6 Ways to Manage Successful Subcontractor Relationships

6 Ways to Manage Successful Subcontractor Relationships

3 min read
Sue Hough

Sue Hough is passionate about everything construction and loves building.


As a little girl, Sue placed her Barbie Townhouse aside for the thrill of building a town from the scrap lumber her dad had lying around. The town was complete with schools, libraries, and hospitals. Oh, the wonderful adventures the Barbie and Ken family had!

Today, and for most of her adult life, Sue has been a residential builder in the Chicago market and founder of August James Ltd., a customer-driven design-build firm. In addition, she has over 21 years’ experience investing in single-family residential properties, whether that be a fix and flip or buy and hold.

Sue is also the founder of My Rehab Academy, an educational platform dedicated to helping Investors learn the ins and outs of construction while staying sane and profitable.

Sue spends her free time traveling with her three daughters and enjoying everything this great big world has to offer.


Sue shares her experiences and knowledge as a guest speaker nationally, most recently at the 2019 BiggerPockets Conference.



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Among the most valuable assets on a job site are your subcontractors. They are important resources with specialized skills and experience you use to complete projects. They help you stay profitable, and you provide them much-needed jobs.

The Subcontractor Relationship

Managing your subcontractors can sometimes be a challenge, though, particularly if you are not well organized. You’ll need to do due diligence before hiring one, and continue to stay diligent when working with your subcontractor while completing a project.

To help you stay on time, on budget, and able to deliver with high quality, here are six ways to do just that. (Here are various documents that will help you with this process.)

1. Clarity Is the Starting Point

Clarity is crucial for success. Make sure everyone knows what the expected outcome is, and you are more likely to reach that outcome. Eliminate the guessing games by providing realistic expectations and guidance that is supported with sample images when possible. A written scope of work with a clear timeline, milestones, and expected results will make working with your subcontractor simple, clear, and free of drama.

Related: 5 Entirely Avoidable Reasons Contractors Fail (& How YOU Can Prevent Them!)

2. Proposals Need to Be in Writing


Protecting your business requires making sure to memorialize agreements with the use of written proposals. By outlining the agreed-upon terms, and including signature lines for you and your subcontractor, you give yourself legal protection in case things go sideways. Make sure your proposals are dated, state the cost of the work, everything that needs to be completed is outlined, and clarify which materials need to be supplied. Make sure to include the time frame for completion.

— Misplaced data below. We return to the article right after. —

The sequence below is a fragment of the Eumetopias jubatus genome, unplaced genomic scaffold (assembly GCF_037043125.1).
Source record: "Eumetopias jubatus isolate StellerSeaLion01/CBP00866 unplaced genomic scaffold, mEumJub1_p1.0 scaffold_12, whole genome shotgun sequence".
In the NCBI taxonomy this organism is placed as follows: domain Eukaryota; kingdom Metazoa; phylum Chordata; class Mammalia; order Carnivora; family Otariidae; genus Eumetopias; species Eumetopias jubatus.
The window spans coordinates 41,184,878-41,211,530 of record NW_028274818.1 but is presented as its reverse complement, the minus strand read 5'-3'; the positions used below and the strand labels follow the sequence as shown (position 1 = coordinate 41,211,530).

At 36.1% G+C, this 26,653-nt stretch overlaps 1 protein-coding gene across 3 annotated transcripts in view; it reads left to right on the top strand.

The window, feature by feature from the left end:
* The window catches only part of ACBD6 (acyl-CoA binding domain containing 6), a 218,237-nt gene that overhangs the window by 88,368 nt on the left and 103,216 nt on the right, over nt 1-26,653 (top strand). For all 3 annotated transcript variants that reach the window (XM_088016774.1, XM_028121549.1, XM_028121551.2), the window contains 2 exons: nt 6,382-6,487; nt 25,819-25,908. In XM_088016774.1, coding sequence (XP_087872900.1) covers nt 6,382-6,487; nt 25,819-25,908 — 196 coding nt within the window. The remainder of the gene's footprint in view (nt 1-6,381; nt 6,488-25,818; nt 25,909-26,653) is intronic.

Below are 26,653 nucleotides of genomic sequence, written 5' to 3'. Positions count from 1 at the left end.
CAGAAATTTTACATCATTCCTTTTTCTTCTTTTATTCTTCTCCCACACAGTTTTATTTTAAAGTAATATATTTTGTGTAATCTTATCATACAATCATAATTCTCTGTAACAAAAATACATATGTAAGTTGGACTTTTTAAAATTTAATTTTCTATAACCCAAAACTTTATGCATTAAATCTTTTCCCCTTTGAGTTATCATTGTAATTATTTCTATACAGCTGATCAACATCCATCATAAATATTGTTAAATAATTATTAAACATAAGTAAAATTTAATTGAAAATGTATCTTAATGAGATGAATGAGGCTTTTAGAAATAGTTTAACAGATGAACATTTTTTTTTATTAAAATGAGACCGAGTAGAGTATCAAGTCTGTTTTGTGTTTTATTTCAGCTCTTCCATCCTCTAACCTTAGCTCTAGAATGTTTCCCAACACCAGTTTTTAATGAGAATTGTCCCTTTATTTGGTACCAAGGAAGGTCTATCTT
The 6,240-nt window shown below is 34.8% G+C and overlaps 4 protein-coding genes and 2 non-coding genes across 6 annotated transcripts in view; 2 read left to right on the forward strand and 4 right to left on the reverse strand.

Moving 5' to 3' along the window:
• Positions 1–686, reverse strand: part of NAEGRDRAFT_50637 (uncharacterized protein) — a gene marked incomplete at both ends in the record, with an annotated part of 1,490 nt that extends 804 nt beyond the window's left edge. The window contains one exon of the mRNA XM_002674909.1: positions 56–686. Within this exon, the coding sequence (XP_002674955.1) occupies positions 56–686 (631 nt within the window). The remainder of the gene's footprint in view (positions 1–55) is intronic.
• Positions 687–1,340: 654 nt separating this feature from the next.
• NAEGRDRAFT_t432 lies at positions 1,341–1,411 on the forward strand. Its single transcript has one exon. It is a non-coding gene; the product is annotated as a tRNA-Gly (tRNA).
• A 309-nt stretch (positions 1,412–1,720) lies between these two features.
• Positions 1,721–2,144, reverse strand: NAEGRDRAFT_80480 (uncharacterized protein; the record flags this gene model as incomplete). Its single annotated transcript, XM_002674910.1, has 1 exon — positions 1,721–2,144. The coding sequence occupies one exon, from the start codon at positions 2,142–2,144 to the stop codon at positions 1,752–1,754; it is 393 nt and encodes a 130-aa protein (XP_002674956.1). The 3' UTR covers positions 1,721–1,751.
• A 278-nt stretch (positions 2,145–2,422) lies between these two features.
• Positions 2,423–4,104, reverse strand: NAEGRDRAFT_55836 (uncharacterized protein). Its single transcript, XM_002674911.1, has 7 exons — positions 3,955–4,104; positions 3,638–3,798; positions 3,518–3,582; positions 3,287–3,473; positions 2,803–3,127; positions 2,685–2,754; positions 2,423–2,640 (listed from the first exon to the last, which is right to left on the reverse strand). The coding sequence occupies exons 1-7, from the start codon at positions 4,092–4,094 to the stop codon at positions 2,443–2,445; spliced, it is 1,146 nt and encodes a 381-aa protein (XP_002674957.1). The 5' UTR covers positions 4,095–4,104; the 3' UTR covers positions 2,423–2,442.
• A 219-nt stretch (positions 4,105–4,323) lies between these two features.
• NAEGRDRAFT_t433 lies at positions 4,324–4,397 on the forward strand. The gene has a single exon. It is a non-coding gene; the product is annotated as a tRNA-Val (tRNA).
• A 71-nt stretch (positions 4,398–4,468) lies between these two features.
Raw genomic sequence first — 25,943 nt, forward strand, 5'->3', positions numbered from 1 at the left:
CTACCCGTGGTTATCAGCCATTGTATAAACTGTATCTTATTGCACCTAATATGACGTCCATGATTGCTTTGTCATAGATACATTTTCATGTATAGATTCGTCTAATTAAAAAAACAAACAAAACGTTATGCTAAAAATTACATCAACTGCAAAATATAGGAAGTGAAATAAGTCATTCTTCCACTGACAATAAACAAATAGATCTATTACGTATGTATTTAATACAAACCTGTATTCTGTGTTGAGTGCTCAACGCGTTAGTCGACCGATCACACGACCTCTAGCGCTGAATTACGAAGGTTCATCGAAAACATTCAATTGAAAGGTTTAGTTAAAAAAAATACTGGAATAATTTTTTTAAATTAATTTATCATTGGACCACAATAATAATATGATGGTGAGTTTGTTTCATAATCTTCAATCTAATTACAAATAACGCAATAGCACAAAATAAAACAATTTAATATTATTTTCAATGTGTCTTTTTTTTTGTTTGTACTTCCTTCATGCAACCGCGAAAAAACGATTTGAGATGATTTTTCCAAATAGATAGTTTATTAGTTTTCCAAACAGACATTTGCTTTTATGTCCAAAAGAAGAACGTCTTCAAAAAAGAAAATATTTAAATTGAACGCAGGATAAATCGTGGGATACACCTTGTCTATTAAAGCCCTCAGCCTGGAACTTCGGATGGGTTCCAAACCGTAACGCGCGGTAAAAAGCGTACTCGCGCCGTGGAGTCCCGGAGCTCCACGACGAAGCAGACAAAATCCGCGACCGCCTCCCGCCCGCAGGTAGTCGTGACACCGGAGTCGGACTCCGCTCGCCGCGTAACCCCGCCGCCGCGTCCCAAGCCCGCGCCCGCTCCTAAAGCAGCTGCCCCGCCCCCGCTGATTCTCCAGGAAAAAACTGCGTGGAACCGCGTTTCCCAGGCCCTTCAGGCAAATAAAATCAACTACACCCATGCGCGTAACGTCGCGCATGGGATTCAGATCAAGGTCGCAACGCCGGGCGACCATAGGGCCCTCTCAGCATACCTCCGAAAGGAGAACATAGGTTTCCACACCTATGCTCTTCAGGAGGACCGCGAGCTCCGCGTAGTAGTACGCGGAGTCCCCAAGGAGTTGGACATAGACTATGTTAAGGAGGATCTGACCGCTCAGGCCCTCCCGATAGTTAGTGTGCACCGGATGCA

3. Insurance Is Mandatory

This seems like a no-brainer, but insurance is mandatory to protect you and your hard-earned money. Every project requires a certificate of insurance. Make sure it comes directly from an agent to ensure legitimacy. Requirements may vary from state to state, but here are the minimum things that should be included:

  • Minimum liability $1 million
  • Agent’s information
  • Subcontractor’s name and address
  • Your name and address

Related: 5 Types of Insurance You May Need if You Run a Real Estate Business

4. Have a Subcontractor Agreement

Using the data from your proposal as a starting point, flesh out remaining details for everyone with a subcontractor agreement that also includes payment terms and working expectations, such as the end of the day clean up policies, dealing with delays, inspection requirements, warranties, etc. Spell everything out to avoid unexpected unpleasantness which can creep up when you assume both sides are on the same page.

5. All Changes Require a Change Order

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It’s inevitable—something is bound to change during a construction project. Perhaps something was incorrectly estimated, or you ran into unforeseen complications. No matter the cause, whenever work is added or removed from the original scope of work, use a change order to track things.

Remember that any change has the potential to alter the original contract amount or completion date. Change orders should define the complication, outline the impact on the schedule, spell out implications to the cost of the project, and be signed by everyone.

6. Never Pay Anything Without a Waiver

Don’t take no for an answer when it comes to waivers. Before you put a check in a subcontractor’s hand, require the contractor to complete and notarize a waiver. It’s just that simple. Tell them “no waiver, no check,” and watch how fast your subcontractor produces a notarized waiver.

In Conclusion…

There you have it—six ways to manage successful subcontractor relationships. Frankly, you can sum them up in one of the lessons we learned way back in kindergarten: Play nice in the sandbox.

By leveraging clear processes, tracking progress via checklists, and putting everything in writing, you are professionalizing your business and minimizing hard discussions. Your subcontractors will respect you more as they see how much you value them and are working to protect the relationship. And your projects will be completed faster and with higher levels of quality—a win-win for everyone.

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What would you add to this list of helpful tips?

Please share with a comment below!


Make your work with subcontractors easier by leveraging tried and true resources and approaches that help you stay organized.